At that time most monks were revered by the royal family and lived in the big temples a life-style that was similar to the noble men of the day; Wonhyo, on the other hand lived as a wanderer in the streets. As he lived a secular life along with the common people, he educated and inspired everyone with his talks about Buddhism. Who could imagine that this man had been an illustrious monk, highly revered by the royal family! In this way he was the trusted adviser to the king of Silla, and, at the same time, a friend of the common people. He was completely accessible to the common people who listened to his spontaneous talks with joy. The poor, the uneducated, the beggars, the street wanderers, and even children followed Wonhyo; they kept up their hope of being born in the Pure Land by reciting the name of Buddha.
In 686 C.E. (the 6th year of King Sinmun), Venerable Wonhyo passed away at his retreat hut at the age of 69; he had been a monk for 38 years.
2. Writings
Treatise on the Awakening of Faith in the Mahayana,” “Special Commentary on the Awakening of Faith,” and “Commentary on the Vajrasamadhi Sutra” were considerably admired by Chinese scholars for their fine views and deep understanding. “The Doctrine to Unite Sectarian Opinions” was even transmitted to India and translated into Sanskrit. Yet only 22 works are still extant. The representative writings are “Treatise on the Awakening of Faith in the Mahayana,” “Treatise of the Huayan Sutra (Hwaeom gyeong so),” “Repentance of Six Feelings in the Mahayana (Daeseung yukjeong chamhoe),” “Arousing the Mind to Practice,” “The Doctrine to Unite Ten Sectarian Opinions,” “Treatise on the Sutra of Unraveling Though,” “Treatise on Sukhavati-vyuha,” and “Commentary of Vajrasamadhi Sutra.”
3. Characteristics of His Thought
Wonhyo is very diverse and difficult in his thought and yet he always focuses on the oneness. Here oneness represents the interconnection of each and every single thing, be it large or small, with the whole universe just as in a fisherman’s net, each knot is connected with all the others.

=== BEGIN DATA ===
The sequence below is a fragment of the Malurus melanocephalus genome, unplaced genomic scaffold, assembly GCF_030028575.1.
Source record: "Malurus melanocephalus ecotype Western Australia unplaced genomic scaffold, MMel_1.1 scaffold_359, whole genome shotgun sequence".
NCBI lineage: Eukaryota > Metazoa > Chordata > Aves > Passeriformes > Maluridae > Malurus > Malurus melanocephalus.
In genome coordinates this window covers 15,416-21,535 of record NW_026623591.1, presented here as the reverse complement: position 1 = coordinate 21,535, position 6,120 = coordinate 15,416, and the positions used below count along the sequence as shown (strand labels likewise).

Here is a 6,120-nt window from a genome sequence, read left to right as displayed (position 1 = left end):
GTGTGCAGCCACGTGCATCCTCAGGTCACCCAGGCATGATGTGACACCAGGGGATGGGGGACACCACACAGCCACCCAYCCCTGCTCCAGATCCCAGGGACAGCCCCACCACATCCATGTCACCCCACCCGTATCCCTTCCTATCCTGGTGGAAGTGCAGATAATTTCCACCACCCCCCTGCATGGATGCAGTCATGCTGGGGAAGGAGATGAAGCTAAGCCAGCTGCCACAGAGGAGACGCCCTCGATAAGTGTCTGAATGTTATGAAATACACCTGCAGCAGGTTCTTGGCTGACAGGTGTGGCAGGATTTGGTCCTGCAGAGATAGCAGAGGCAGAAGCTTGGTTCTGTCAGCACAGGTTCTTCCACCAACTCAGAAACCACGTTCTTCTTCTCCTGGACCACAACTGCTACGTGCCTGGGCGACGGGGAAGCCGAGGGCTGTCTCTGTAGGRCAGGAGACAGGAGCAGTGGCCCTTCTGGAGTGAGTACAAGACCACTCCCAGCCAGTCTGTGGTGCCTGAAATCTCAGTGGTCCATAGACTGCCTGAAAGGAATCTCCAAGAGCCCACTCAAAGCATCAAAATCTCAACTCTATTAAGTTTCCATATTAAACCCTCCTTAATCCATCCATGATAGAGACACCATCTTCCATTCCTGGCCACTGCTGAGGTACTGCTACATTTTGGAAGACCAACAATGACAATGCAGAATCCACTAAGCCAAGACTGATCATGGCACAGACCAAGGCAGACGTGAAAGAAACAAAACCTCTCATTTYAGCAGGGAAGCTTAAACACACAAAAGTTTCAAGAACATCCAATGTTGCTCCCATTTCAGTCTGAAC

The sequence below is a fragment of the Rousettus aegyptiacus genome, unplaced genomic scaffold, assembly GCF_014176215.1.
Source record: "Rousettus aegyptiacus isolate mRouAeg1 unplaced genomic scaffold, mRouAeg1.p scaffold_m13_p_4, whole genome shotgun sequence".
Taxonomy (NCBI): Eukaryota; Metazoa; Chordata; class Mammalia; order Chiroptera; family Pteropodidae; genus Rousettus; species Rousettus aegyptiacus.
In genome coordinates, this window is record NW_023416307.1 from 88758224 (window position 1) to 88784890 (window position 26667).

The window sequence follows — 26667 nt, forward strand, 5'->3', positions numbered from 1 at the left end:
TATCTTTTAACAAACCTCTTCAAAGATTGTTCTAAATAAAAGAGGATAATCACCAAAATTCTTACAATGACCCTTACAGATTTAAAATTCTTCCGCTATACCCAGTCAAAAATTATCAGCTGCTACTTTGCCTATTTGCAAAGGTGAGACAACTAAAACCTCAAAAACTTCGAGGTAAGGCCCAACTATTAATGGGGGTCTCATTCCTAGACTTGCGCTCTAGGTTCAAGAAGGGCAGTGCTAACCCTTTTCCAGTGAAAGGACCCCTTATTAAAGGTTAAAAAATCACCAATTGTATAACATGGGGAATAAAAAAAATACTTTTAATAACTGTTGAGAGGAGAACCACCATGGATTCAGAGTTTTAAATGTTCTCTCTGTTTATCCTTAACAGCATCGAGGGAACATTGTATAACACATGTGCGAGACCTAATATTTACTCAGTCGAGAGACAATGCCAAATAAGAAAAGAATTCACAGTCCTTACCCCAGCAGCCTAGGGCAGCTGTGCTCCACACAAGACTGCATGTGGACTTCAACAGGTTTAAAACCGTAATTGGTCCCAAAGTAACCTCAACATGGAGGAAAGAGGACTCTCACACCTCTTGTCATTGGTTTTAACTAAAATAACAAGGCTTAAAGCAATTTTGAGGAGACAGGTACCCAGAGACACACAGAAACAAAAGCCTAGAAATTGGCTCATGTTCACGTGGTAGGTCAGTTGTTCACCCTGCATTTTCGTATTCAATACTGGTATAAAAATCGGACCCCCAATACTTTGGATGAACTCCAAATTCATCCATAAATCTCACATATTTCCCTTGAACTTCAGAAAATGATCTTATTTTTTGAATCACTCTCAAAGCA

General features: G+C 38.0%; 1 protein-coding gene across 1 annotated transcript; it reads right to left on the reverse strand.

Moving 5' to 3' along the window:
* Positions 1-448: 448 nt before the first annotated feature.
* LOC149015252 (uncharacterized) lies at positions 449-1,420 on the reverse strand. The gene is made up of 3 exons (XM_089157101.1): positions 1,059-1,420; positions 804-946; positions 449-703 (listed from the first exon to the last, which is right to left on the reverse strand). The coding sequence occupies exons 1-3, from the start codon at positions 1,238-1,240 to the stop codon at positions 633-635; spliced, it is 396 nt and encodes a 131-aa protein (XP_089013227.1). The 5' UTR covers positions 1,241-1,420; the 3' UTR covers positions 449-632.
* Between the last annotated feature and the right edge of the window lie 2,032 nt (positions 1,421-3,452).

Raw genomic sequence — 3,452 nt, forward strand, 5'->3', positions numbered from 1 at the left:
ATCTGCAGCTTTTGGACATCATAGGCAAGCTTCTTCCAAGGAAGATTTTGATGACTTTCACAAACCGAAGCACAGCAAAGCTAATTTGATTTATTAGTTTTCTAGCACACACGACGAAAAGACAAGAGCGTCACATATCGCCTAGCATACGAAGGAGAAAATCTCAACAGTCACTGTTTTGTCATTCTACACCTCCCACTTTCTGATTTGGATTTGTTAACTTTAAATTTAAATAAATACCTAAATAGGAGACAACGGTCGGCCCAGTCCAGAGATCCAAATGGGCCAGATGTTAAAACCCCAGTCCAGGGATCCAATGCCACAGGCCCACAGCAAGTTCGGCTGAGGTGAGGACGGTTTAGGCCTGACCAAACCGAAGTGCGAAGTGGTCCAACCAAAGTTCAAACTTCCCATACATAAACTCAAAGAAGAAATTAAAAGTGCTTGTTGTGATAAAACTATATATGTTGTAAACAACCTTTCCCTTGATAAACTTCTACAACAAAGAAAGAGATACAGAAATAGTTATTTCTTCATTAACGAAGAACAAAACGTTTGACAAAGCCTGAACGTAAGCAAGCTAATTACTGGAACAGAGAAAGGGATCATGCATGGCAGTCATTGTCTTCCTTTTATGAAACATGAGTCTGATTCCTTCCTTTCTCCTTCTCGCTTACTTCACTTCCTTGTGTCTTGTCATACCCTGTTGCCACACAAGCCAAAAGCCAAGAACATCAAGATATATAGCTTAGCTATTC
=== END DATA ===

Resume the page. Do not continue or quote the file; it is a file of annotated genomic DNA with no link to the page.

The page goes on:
He thought that Universal Truth is to harmonize the one with the totality without any obstacles to their interrelatedness. The world of the Universal Truth is the world of the Huayan Sutra (The Flower Garland Sutra).
Wonhyo made special efforts to harmonize and integrate different viewpoints of the various Buddhist sects. This approach is called “Hwajaeng-sasang” (Philosophy of Reconciliation and Harmonization) by modern scholars. The Truth taught by the Buddha is one. Yet, as time went by, the interpretations of that teaching began to vary slightly, from teacher to teacher, from sect to sect and later this became the cause of various conflicts and arguments. Wonhyo propounded the necessity of a unified view of Buddhist doctrine in its totality, and created a unique synthesis of Buddhist thought, the Principle of Harmonization, in order to unify different interpretations and arguments. He admitted traits of each doctrine, and harmonized all contradictions and disputes.
His “Hwajaeng-sasang” led to the philosophy of One Mind which is of great benefit to all people. The philosophy of One Mind teaches that the world of enlightenment or nirvana does not exist beyond this world, but this world in which we live can be the world of Truth. Therefore, all beings are not merely destined in this life according to their rebirth, but whoever becomes enlightened in this world if they reach the oneness of mind, attains true understanding. This teaching led to the popularization of Buddhism together with faith in the Pure Land.
Wonhyo insisted that the ultimate aim of Buddhism is to save all beings through this deep philosophy. His life itself demonstrated a true practitioner’s attitude in which behavior and doctrine were unified, and at the same time he was constantly dedicated to popularizing Buddhism.
Wonhyo’s Archives
Inspiring Yourself to Practice (Bal-Sim-Su-Haeng-Jang)